I don't recall a time when I didn't read for pleasure. I do remember being highly bored by the Benzinger Bros. books and other early readers ("See John and Jane. See Spot.") - blargh. Not much money when I grew up, but there was always time for a Saturday trip to the local library. Lots of encouragement to read, and birthday money or books always went to good use.I read a lot of fiction, Golden Books (very young), historical novels, history, science, etc. I was introduced to some of the classics in the children's section ("The Hobbit" with fifteen BEING PREPARED FOR DINNER is pretty scary). Got my adult card as soon as I was eligible, and then found the rest of classic authors and inter-library loan. Never looked back, especially when I found a copy of "The Space Vampires" on the shelf. The movie "Lifeforce" did a pretty good job of translating the concepts and my imagined female vampire to the big screen.Seconding the thoughts on Micheal Whelan covers. Darrel Sweet's were always too "nice and clean," so I needed to read the abstract or a couple chapters to see if it got my attention.
I love stories. My parents used to read to me when I was a kid, but but the time I was 8 or so I wanted something besides Tolkien and Little House, so I started branching out. Once I broke the 100 page milestone, there was no turning back. The study of history was just a way to legitimize my story habit.
My parents read to me often as a child, and I was reading before kindergarten I'm told. I can't remember a time I didn't love to read. My parents loved to read as well so I probably copied their behavior as a child often does.
Because TV took too long to tell a freaking story. Also, grew up in a world with only 4 tv channels, so grandma's collection of Readers Digests was an easy escape when the adults were watching 60 Minutes. I can't explain how I knew it was garbage at age 7, but I did. Also, comic books were a jolt of lightning after reading See Spot Run. If you're writing a book for boys/men, recommend including a shrill harpy who is gorgeous that the hero walks away from anyway. We all need a reminder on that score. Yes, I dodged 2 (!) bullets before marrying them. Never put your dirk in crazy, no matter how fantabulous crazy punani can be.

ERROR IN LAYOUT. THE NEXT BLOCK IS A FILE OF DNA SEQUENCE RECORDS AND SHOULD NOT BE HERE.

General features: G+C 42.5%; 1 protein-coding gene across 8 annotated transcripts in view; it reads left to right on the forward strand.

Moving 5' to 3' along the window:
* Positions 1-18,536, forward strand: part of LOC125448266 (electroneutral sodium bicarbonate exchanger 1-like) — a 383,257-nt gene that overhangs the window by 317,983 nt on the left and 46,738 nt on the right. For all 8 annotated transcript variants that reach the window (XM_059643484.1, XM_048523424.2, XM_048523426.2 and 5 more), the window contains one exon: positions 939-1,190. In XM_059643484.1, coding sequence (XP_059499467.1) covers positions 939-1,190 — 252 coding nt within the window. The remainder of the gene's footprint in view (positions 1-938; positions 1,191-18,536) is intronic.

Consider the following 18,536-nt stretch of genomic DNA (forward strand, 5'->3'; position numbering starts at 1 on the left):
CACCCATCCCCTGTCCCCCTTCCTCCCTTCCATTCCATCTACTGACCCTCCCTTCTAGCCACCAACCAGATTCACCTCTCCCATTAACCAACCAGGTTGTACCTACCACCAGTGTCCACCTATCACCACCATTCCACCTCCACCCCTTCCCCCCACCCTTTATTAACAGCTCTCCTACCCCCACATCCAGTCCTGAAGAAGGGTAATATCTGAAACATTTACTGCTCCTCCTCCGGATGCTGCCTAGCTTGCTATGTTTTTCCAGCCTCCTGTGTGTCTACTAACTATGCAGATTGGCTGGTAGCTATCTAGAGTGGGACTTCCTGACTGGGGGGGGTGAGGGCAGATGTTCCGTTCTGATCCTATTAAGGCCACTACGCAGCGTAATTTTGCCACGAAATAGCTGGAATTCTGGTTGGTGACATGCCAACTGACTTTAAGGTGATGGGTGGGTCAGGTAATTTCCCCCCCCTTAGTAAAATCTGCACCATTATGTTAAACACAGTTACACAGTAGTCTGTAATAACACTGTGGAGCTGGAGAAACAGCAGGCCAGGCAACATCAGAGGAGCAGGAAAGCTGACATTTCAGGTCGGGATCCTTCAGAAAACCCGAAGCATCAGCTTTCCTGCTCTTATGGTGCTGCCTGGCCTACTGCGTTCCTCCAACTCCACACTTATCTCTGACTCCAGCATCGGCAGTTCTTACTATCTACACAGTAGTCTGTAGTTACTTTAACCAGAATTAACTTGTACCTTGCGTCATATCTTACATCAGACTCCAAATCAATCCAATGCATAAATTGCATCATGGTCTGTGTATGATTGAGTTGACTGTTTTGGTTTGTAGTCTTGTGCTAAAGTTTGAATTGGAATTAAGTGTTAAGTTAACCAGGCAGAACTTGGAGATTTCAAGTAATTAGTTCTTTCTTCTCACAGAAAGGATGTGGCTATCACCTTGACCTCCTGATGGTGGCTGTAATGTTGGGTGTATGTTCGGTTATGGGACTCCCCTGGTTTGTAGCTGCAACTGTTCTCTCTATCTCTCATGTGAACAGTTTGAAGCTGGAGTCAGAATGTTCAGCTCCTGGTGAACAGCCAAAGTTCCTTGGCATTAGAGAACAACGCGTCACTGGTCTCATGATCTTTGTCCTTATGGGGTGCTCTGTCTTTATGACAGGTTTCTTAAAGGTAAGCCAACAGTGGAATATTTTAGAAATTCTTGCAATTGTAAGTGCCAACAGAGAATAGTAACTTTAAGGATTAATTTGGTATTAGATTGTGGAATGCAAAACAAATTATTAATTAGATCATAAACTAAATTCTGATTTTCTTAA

Started reading and enjoying WW2 history and the Time-Life books which my parents subscribed to which were all non fiction in elementary school. Required middle school book reports on "classic" books like Moby Dick and 20,000 Leagues were boring and a pain to read. Was fascinated by aircraft and spaceships. After being stunned by Kubrick's "2001" movie, I started reading Science Fiction for pleasure starting with Clark's "2001" book then moving on to Asimov, Harry Harrison, Heinlein, Larry Niven and Jerry Pournelle. I got halfway through David Gerrold's "The War Against the Chtorr" series which killed my interest in science fiction and moved on to historical fiction with George Frazier's Flashman series, which I've re-read several times at this point.
10years old. I still have the first book I read for fun. Red Planet by Heinlein.
I just always liked stories, no matter what kind. Books, TV Shows, and video Games were most of my life.
I started to read for pleasure when by chance event I picked up a book by Jack London. Early high school years. I believe a proficient reader because of him as I was otherwise an indifferent student.
My grandmother went on a hot quest to find anything I would read. Week by week she would bring me books that I was supposed to like. I don't remember a single one until she bought me the Irish setter books by Jim kjeelgard at age 7. I was immediately hooked and looked everywhere for more. I eventually moved on to scifi and fantasy but the dog books started it all.
When I was a kid my Mom got me the Dr. Seuss books. I know, you doubt me, but it was a different time. We had three channels, and one TV, that I only got to control on Saturday mornings.